My apologies to family, friends, community – and to my self. Somehow next week is Christmas. Life in this new world has meant making apologies to old customs, habits, traditions, and expectations. That means an impressive workload means less time for cards, gifts, decorations, and those mythical celebrations that are supposedly part of the season. Ironically, the extra work means extra hope which is one gift I’ve chosen to concentrate on.
Conventional wisdom is that, except for retail, business slows down at the end of the year. People are supposedly distracted by shopping and cooking and arranging the trappings of the season. My life took an unexpectedly positive turn around Thanksgiving, a well-named time. From wondering how I was going to financially survive until the new year, within a week I found myself helping someone buy land, someone else list their house, and someone else buy a condo so they could relax after decades of tending acreage. Life as a real estate broker with Coldwell Banker on Whidbey Island, eh?
I’m a romantic. Being raised just outside of Pittsburgh during the end of the Baby Boom meant growing up with a good chance of white Christmases, carols in church, and having lots of kids to play with during school breaks or snow days. Mom put white twinkle lights where ever she could. Dad defending his array of big colored lights that were enough to warm the room. Everyone got and gave several presents. The term ‘feast’ was an understatement. My naturopath probably doesn’t want to hear about my binge-ing on sugar covered nut roll cookies consumed with glasses of full fat milk while playing Battleship, or whatever that year’s game was. Cards were strung into garland effectively delivered by mail. Of course Santa existed, and of course the doubter in me kept quiet rather than reveal the fact that I didn’t think he could make it all the way around the world or get down our chimney. Thanks for the presents, packages, and bows – and the To/From cards that I lost track of.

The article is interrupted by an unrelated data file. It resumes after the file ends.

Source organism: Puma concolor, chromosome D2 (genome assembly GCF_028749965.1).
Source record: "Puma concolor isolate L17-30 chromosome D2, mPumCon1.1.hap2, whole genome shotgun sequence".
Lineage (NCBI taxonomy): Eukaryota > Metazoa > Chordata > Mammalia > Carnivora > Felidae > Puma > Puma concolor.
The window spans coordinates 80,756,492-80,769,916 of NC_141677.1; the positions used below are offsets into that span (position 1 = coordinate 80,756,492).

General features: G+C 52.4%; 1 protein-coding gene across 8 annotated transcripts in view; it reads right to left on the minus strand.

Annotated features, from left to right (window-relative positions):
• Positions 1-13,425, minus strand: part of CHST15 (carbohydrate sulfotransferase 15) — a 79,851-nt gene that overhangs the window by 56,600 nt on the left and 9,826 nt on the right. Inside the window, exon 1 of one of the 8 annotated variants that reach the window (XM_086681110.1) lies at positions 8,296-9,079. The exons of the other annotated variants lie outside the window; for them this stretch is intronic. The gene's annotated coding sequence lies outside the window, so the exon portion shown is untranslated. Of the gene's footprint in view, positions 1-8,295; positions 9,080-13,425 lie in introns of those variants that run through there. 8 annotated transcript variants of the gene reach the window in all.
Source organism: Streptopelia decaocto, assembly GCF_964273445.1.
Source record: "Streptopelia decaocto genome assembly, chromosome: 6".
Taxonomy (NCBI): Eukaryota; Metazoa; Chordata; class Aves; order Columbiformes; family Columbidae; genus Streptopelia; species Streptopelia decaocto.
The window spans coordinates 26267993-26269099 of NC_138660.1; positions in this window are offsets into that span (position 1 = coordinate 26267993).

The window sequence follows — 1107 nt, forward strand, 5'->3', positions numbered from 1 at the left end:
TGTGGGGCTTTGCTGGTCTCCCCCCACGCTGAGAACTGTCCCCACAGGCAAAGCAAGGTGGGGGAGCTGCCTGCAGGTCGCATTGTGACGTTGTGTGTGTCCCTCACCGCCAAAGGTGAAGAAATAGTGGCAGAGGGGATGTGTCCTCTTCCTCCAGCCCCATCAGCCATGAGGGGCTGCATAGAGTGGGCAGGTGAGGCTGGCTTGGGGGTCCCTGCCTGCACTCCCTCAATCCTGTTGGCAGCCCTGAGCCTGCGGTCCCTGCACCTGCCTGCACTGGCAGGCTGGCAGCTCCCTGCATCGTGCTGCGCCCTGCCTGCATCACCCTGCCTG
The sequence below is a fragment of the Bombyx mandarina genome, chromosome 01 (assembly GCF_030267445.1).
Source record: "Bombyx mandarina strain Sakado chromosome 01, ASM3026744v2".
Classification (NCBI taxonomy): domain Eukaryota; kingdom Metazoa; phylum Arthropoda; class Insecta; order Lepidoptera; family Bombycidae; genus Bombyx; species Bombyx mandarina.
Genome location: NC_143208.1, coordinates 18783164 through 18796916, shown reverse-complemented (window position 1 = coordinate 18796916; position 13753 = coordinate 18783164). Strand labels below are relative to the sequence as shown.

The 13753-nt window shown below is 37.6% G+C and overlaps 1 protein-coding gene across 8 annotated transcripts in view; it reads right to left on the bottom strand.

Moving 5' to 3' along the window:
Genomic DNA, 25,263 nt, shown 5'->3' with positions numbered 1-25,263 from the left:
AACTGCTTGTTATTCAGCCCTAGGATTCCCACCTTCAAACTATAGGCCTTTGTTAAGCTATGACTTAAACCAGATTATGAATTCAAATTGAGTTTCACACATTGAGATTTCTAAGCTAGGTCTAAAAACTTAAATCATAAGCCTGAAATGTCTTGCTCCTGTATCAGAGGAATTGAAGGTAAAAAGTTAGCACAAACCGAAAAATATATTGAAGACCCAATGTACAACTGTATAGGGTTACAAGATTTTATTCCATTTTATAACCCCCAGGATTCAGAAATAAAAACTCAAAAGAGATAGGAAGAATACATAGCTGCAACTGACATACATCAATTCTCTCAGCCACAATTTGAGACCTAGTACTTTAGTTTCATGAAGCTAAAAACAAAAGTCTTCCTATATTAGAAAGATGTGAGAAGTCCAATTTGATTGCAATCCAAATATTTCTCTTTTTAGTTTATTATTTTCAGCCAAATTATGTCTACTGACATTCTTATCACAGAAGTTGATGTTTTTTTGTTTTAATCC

Now, I work in that overlap between what was the traditional model of real estate broker, the new model of independent contractor, and whatever it is I am in the Gig Economy. When I was in the salary world it was a push, but it was possible to at least touch on all of the old traditions. Now, work when work is available, and be thankful for it regardless of schedule. Besides, it is good to help people who want to be helped.
So, here I sit, waiting for emails about contracts and house inspections, phone calls from clients, and checking social media because calls and letters are no longer the only way to contact someone.
So, here I sit, realizing a week from today will be Christmas. Presents and cards are arriving at home, some opened and unwrapped (particularly the ones shipped with dry ice); but no tree, no cards, no gifts made or bought and ready to give, and little thought about what I’ll make for Christmas dinner.
The beginning of the island’s pre-Christmas storm is about to be delivered in a few hours, and the main package of the Pineapple Express (an atmospheric river event) is due in a day or two. The email Inbox is empty of unread messages. The phone isn’t ringing or dinging or whatever they do now. If I decide to work from home and leave now maybe, maybe, I’ll be able to harvest enough rosemary to make a wreath or two, write a few cards, order at least a few gifts that will be just a bit late for Christmas (unless Amazon plays Santa), and rummage through the boxes of decorations for some heirloom pieces to remind me of life decades ago.
Within the next few days I plan to buy a live pine seedling, bring it inside, decorate it, and then plant it with hope it will adjust and survive – a model for our new world, upon reflection.
So, excuse me as I write something more concise than usual, but life is about choices. I’ll apologize what won’t get done by choice or necessity, as I also choose to blend a bit of the new and the old, at least for a little while.
I’m not entirely sure why, but your essay today made me a little sad. I think that sadness comes from the passage of time, the changing of seasons and the inevitability of change. I have similar memories of Christmases as a kid. Today, the first Christmas where one of my kids no longer lives in WA, we’re building new traditions for the first time in 30 years. Memories are a tough thing sometimes. All that said, I love this time of year because of the push to stay in touch with friends and family and the reminder to take time to do any number of things that revolve around love, friendship and gratitude. I hope your Christmas season is joyful and bright. We still miss you at Soup Night!